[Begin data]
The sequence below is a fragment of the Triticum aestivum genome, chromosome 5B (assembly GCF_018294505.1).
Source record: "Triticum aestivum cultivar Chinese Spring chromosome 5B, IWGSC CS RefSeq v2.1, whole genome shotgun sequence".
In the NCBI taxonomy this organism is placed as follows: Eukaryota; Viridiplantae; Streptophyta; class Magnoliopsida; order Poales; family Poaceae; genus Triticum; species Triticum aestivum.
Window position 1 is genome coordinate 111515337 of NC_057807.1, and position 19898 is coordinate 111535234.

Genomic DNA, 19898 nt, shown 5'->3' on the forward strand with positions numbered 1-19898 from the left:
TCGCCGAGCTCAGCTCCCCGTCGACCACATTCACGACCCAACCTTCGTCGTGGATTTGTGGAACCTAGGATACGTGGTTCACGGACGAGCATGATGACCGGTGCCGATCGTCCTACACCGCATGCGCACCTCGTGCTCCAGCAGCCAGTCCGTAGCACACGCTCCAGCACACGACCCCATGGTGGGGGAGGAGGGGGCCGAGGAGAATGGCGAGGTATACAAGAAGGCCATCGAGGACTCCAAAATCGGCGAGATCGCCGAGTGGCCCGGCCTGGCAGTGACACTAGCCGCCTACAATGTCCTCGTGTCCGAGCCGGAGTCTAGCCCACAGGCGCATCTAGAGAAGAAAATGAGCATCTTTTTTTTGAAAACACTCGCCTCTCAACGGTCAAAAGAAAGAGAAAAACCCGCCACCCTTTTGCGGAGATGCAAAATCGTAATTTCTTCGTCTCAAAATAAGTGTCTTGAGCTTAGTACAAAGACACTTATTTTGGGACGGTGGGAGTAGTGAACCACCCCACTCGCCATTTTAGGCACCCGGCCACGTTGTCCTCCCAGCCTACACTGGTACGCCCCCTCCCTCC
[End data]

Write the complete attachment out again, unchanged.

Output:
The sequence below is a fragment of the Triticum aestivum genome, chromosome 5B (assembly GCF_018294505.1).
Source record: "Triticum aestivum cultivar Chinese Spring chromosome 5B, IWGSC CS RefSeq v2.1, whole genome shotgun sequence".
In the NCBI taxonomy this organism is placed as follows: Eukaryota; Viridiplantae; Streptophyta; class Magnoliopsida; order Poales; family Poaceae; genus Triticum; species Triticum aestivum.
Window position 1 is genome coordinate 111515337 of NC_057807.1, and position 19898 is coordinate 111535234.

Genomic DNA, 19898 nt, shown 5'->3' on the forward strand with positions numbered 1-19898 from the left:
TCGCCGAGCTCAGCTCCCCGTCGACCACATTCACGACCCAACCTTCGTCGTGGATTTGTGGAACCTAGGATACGTGGTTCACGGACGAGCATGATGACCGGTGCCGATCGTCCTACACCGCATGCGCACCTCGTGCTCCAGCAGCCAGTCCGTAGCACACGCTCCAGCACACGACCCCATGGTGGGGGAGGAGGGGGCCGAGGAGAATGGCGAGGTATACAAGAAGGCCATCGAGGACTCCAAAATCGGCGAGATCGCCGAGTGGCCCGGCCTGGCAGTGACACTAGCCGCCTACAATGTCCTCGTGTCCGAGCCGGAGTCTAGCCCACAGGCGCATCTAGAGAAGAAAATGAGCATCTTTTTTTTGAAAACACTCGCCTCTCAACGGTCAAAAGAAAGAGAAAAACCCGCCACCCTTTTGCGGAGATGCAAAATCGTAATTTCTTCGTCTCAAAATAAGTGTCTTGAGCTTAGTACAAAGACACTTATTTTGGGACGGTGGGAGTAGTGAACCACCCCACTCGCCATTTTAGGCACCCGGCCACGTTGTCCTCCCAGCCTACACTGGTACGCCCCCTCCCTCC